Of all the Jewish holidays celebrated throughout the year, Shavuot is one of the most interesting, varied, and disputed holidays. Shavuot falls on the 6th day of the Jewish month of Sivan, which usually occurs in late May or early June. The holiday officially commemorates the day that God gave Moses the Ten Commandments on Mount Sinai.
According to Legend, King David was born and died on the holy day of Shavuot. Some Jews will celebrate it with a trek to Jerusalem for a day of solemn prayer. Jewish people living in Israel generally only celebrate Shavuot for one day, but those who live outside Israel will often hold two-day Shavuot celebrations.
Shavuot is also connected with the grain harvest season. In Israel, barley is typically harvested around the time of Passover, and the wheat harvest falls around the time of Shavuot. Jewish people typically honor Shavuot by eating a lot of dairy food. One explanation for this is that prior to Moses receiving the commandments from God, the Jews had no instruction on how to properly prepare animal meat for consumption. Cheese Blintzes, Cheesecake, and other cheese items are often eaten on Shavuot.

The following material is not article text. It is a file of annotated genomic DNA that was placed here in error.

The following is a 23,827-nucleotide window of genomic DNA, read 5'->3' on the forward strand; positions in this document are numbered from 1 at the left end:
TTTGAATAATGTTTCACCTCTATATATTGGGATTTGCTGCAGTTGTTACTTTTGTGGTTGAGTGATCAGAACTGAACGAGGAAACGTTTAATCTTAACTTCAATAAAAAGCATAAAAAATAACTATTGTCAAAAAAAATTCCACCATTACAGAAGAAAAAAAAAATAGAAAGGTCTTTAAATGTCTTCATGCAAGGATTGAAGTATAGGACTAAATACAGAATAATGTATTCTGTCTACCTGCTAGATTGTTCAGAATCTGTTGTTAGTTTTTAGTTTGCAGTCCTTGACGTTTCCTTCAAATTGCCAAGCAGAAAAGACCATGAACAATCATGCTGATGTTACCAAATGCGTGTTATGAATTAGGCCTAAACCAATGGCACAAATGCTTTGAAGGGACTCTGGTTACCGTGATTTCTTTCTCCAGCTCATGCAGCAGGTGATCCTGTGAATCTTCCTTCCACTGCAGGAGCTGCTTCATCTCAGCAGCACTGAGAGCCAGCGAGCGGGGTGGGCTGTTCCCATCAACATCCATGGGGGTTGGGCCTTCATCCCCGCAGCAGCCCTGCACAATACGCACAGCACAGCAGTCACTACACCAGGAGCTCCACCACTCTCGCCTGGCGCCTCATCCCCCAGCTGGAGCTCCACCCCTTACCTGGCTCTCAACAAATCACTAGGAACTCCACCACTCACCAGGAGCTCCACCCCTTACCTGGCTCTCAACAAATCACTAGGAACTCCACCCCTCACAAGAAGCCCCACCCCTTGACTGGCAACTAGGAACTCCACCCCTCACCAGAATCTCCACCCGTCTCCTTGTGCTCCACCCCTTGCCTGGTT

There are several practices associated with Shavuot which the Jews participate in every year. They’ll often spend the night before extensively studying and reading from the Torah (the first 5 books of the Old Testament). This practice dates back to 1533.
In the morning, the Jews will attend a special religious service where they will read a liturgical poem and many passages from the Book of Ruth. They will also decorate their homes with boughs of greenery to symbolize abundance and the new season. This greenery is also thought to represent the Balrush basket that carried Moses down the river when he was a baby.
Shavuot is also a very important day for young Jewish men. In their tenth-grade year, this is their day of Confirmation. During Confirmation, the boy will confirm his devotion to the Jewish faith and vow to practice it for the rest of his life.
There are disputes amongst different Jewish communities about which date Shavuot should actually be celebrated. This is because it is not explicitly stated in the Torah itself. Because of this, it is sometimes celebrated on different days in different parts of the world.